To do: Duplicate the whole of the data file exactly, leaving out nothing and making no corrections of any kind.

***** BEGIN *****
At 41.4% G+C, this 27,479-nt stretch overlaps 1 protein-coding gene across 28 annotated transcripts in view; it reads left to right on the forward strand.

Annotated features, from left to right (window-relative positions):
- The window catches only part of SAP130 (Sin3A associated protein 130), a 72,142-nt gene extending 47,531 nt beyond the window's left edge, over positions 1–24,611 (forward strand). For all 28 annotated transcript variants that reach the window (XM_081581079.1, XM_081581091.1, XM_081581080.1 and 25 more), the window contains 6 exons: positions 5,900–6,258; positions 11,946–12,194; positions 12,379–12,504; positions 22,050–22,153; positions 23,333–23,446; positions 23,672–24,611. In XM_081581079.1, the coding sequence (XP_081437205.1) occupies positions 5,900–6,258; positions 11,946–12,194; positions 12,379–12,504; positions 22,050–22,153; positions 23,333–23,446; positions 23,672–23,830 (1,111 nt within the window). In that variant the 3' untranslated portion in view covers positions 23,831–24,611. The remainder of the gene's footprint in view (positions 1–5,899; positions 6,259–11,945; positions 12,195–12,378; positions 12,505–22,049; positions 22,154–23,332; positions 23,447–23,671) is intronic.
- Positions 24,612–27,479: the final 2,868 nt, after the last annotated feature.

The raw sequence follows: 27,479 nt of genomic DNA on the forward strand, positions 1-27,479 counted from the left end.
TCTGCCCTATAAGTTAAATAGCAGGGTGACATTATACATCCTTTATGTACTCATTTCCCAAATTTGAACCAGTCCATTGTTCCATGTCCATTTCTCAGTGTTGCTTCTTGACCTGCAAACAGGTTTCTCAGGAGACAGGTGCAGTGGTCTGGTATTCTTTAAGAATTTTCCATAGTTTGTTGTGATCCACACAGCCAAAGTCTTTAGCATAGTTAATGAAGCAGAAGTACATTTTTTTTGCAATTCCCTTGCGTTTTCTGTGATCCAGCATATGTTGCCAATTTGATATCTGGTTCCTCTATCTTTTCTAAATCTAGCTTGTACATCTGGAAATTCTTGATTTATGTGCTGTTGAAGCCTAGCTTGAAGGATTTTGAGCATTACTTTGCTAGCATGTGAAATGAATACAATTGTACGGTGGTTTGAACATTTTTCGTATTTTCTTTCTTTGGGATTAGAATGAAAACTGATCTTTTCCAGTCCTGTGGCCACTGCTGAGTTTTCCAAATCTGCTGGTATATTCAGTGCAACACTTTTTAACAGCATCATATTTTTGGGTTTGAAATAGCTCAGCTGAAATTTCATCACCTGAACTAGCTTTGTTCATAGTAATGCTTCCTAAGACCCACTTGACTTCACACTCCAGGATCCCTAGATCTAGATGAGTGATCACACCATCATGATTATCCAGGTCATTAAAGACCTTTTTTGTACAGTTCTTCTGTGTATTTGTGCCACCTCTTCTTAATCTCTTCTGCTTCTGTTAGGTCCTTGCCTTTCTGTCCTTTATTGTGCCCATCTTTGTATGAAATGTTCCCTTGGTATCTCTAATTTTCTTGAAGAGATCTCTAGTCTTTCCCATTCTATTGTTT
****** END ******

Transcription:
At 41.4% G+C, this 27,479-nt stretch overlaps 1 protein-coding gene across 28 annotated transcripts in view; it reads left to right on the forward strand.

Annotated features, from left to right (window-relative positions):
- The window catches only part of SAP130 (Sin3A associated protein 130), a 72,142-nt gene extending 47,531 nt beyond the window's left edge, over positions 1–24,611 (forward strand). For all 28 annotated transcript variants that reach the window (XM_081581079.1, XM_081581091.1, XM_081581080.1 and 25 more), the window contains 6 exons: positions 5,900–6,258; positions 11,946–12,194; positions 12,379–12,504; positions 22,050–22,153; positions 23,333–23,446; positions 23,672–24,611. In XM_081581079.1, the coding sequence (XP_081437205.1) occupies positions 5,900–6,258; positions 11,946–12,194; positions 12,379–12,504; positions 22,050–22,153; positions 23,333–23,446; positions 23,672–23,830 (1,111 nt within the window). In that variant the 3' untranslated portion in view covers positions 23,831–24,611. The remainder of the gene's footprint in view (positions 1–5,899; positions 6,259–11,945; positions 12,195–12,378; positions 12,505–22,049; positions 22,154–23,332; positions 23,447–23,671) is intronic.
- Positions 24,612–27,479: the final 2,868 nt, after the last annotated feature.

The raw sequence follows: 27,479 nt of genomic DNA on the forward strand, positions 1-27,479 counted from the left end.
TCTGCCCTATAAGTTAAATAGCAGGGTGACATTATACATCCTTTATGTACTCATTTCCCAAATTTGAACCAGTCCATTGTTCCATGTCCATTTCTCAGTGTTGCTTCTTGACCTGCAAACAGGTTTCTCAGGAGACAGGTGCAGTGGTCTGGTATTCTTTAAGAATTTTCCATAGTTTGTTGTGATCCACACAGCCAAAGTCTTTAGCATAGTTAATGAAGCAGAAGTACATTTTTTTTGCAATTCCCTTGCGTTTTCTGTGATCCAGCATATGTTGCCAATTTGATATCTGGTTCCTCTATCTTTTCTAAATCTAGCTTGTACATCTGGAAATTCTTGATTTATGTGCTGTTGAAGCCTAGCTTGAAGGATTTTGAGCATTACTTTGCTAGCATGTGAAATGAATACAATTGTACGGTGGTTTGAACATTTTTCGTATTTTCTTTCTTTGGGATTAGAATGAAAACTGATCTTTTCCAGTCCTGTGGCCACTGCTGAGTTTTCCAAATCTGCTGGTATATTCAGTGCAACACTTTTTAACAGCATCATATTTTTGGGTTTGAAATAGCTCAGCTGAAATTTCATCACCTGAACTAGCTTTGTTCATAGTAATGCTTCCTAAGACCCACTTGACTTCACACTCCAGGATCCCTAGATCTAGATGAGTGATCACACCATCATGATTATCCAGGTCATTAAAGACCTTTTTTGTACAGTTCTTCTGTGTATTTGTGCCACCTCTTCTTAATCTCTTCTGCTTCTGTTAGGTCCTTGCCTTTCTGTCCTTTATTGTGCCCATCTTTGTATGAAATGTTCCCTTGGTATCTCTAATTTTCTTGAAGAGATCTCTAGTCTTTCCCATTCTATTGTTT